WCF Exception shielding always instancing all fault contracts?

Topics: Building and extending application blocks, Exception Handling Application Block
Jul 23, 2008 at 11:08 AM

I have a question regarding WCF Exception Shielding, if anyone can help. I have created a custom implementation of IExceptionHandler, because I needed more control over properties mapping than the provided FaultContractExceptionHandler could give. My class is basicly a copy of EntLib's FaultContractExceptionHandler (along with FaultContractExceptionHandlerData) with some modifications to the PopulateFaultContractFromException method and its helper methods. I've updated my configuration to instantiate the custom FaultContractExceptionHandler instead of EntLib's and the exception shielding is working great. But yesterday, while I was debugging some other issues I noticed that during exception shielding the Assemble method of FaultContractExceptionHandlerData class is being called once for every FaultContract registered in the configuration. Since it is being called from external code I guess that Entlib is doing this. Haven't really had the time to dig into it (no VS2008 to debug Entlib) so I hope that someone has already stumbled upon this.

Basicly, what happens is this. If I have 3 mappings between exceptions and faults in the configuration, no matter what exception is being thrown the Assemble() method below gets executed 3 times, once for every registered fault contract, which means that the constructor of my extended class is also being called 3 times. I would expect it to happen perhaps the first time an exception is encountered or simply just once based on the type of the exception being thrown, but this goes on for every exception. When I finish my work with this, there will probably be some 30 or 40 exception-to-fault mappings and I am concerned how this will impact the service performance.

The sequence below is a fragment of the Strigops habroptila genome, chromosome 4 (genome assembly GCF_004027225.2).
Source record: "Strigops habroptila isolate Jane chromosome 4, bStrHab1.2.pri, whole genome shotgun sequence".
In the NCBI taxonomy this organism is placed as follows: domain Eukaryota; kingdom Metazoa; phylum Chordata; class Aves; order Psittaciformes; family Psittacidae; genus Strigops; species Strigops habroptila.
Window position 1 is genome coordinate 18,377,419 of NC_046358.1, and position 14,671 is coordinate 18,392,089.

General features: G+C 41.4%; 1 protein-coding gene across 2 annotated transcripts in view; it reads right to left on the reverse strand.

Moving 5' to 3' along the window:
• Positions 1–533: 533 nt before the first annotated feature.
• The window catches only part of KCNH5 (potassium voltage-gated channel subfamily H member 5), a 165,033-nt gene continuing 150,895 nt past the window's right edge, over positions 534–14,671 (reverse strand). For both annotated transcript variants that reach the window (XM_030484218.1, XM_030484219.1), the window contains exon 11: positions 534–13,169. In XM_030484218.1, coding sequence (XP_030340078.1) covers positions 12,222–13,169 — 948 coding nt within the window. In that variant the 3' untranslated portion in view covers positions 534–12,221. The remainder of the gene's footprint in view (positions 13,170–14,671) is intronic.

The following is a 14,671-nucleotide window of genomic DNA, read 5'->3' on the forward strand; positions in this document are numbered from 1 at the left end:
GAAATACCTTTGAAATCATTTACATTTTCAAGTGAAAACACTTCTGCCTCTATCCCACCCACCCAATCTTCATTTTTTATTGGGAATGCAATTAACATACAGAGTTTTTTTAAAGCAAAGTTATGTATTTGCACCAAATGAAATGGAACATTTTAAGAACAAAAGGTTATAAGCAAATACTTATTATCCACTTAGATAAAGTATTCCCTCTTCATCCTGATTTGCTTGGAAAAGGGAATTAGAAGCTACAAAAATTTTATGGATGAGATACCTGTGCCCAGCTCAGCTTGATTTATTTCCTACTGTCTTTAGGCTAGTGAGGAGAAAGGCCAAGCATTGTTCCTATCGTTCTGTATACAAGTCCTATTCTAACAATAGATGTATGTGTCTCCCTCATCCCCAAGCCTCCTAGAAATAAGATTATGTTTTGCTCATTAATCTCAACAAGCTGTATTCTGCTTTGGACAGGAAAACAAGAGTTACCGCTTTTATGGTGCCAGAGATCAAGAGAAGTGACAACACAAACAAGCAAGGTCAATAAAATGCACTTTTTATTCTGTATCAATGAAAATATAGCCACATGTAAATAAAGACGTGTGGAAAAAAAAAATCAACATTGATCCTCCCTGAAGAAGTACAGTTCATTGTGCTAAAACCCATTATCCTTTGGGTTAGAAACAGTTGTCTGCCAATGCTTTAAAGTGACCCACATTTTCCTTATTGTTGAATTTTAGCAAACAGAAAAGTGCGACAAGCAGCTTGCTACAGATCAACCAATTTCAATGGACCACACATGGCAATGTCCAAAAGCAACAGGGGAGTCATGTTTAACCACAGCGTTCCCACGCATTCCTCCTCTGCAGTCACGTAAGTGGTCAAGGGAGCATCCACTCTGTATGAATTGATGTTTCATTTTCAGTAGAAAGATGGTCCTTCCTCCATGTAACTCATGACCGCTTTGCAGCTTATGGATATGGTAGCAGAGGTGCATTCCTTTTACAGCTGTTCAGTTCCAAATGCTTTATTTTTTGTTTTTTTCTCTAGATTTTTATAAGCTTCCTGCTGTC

// from my FaultContractExceptionHandlerData.cs.
public IExceptionHandler Assemble(IBuilderContext context, ExceptionHandlerData objectConfiguration, IConfigurationSource configurationSource, ConfigurationReflectionCache reflectionCache)
FaultContractExceptionHandlerData castedObjectConfiguration = (FaultContractExceptionHandlerData)objectConfiguration;
FaultContractExceptionHandlerExtended createdObject= new FaultContractExceptionHandlerExtended(Type.GetType(castedObjectConfiguration.FaultContractType),castedObjectConfiguration.ExceptionMessage,castedObjectConfiguration.Attributes);
return createdObject;


Can someone confirm that this happens also with the default FaultContractExceptionHandler, is this expected behaviour? Am I worrying for nothing?

Thanks in advance!

Jul 23, 2008 at 12:49 PM


Yes, this is the expected behavior.



Jul 23, 2008 at 1:48 PM

thank you for the quick answer! Looks like I am going to have to live with this, then.

Just out of curiosity, this behavior is by design then? If you can spare a few more minutes, can you shed some more light on this, please? I would like to know why this works the way it does and perhaps whether it can be optimized somehow. I don't expect it to be a problem right away but I am not sure about the performance impact later on when there will be many more contracts and would like to be prepared for a "plan B", if the need arises.

Thanks in advance!
Jul 23, 2008 at 10:29 PM

I honestly don't know the reason for the current design. I agree there's room for improvement.

I think that mixing WCF shielding with normal exception handling is not optimal in all cases. The shielding handler acts as a beefed up replace handler that throws an temporary exception, which is in turn caught by the shielding error handler to extract the mapped fault; you need to set up the policy just right for this to work (make sure you don't add a wrap or replace handler after the shielding handler that hides the temporary exception, make sure you set up the exception type to throw the new exception) and there's no way to make sure you're using the handler in a policy intended for shielding. You may want to set up a new behavior/error handler combination that reuses the fault contract mapping behavior without going through the generic exception handling support.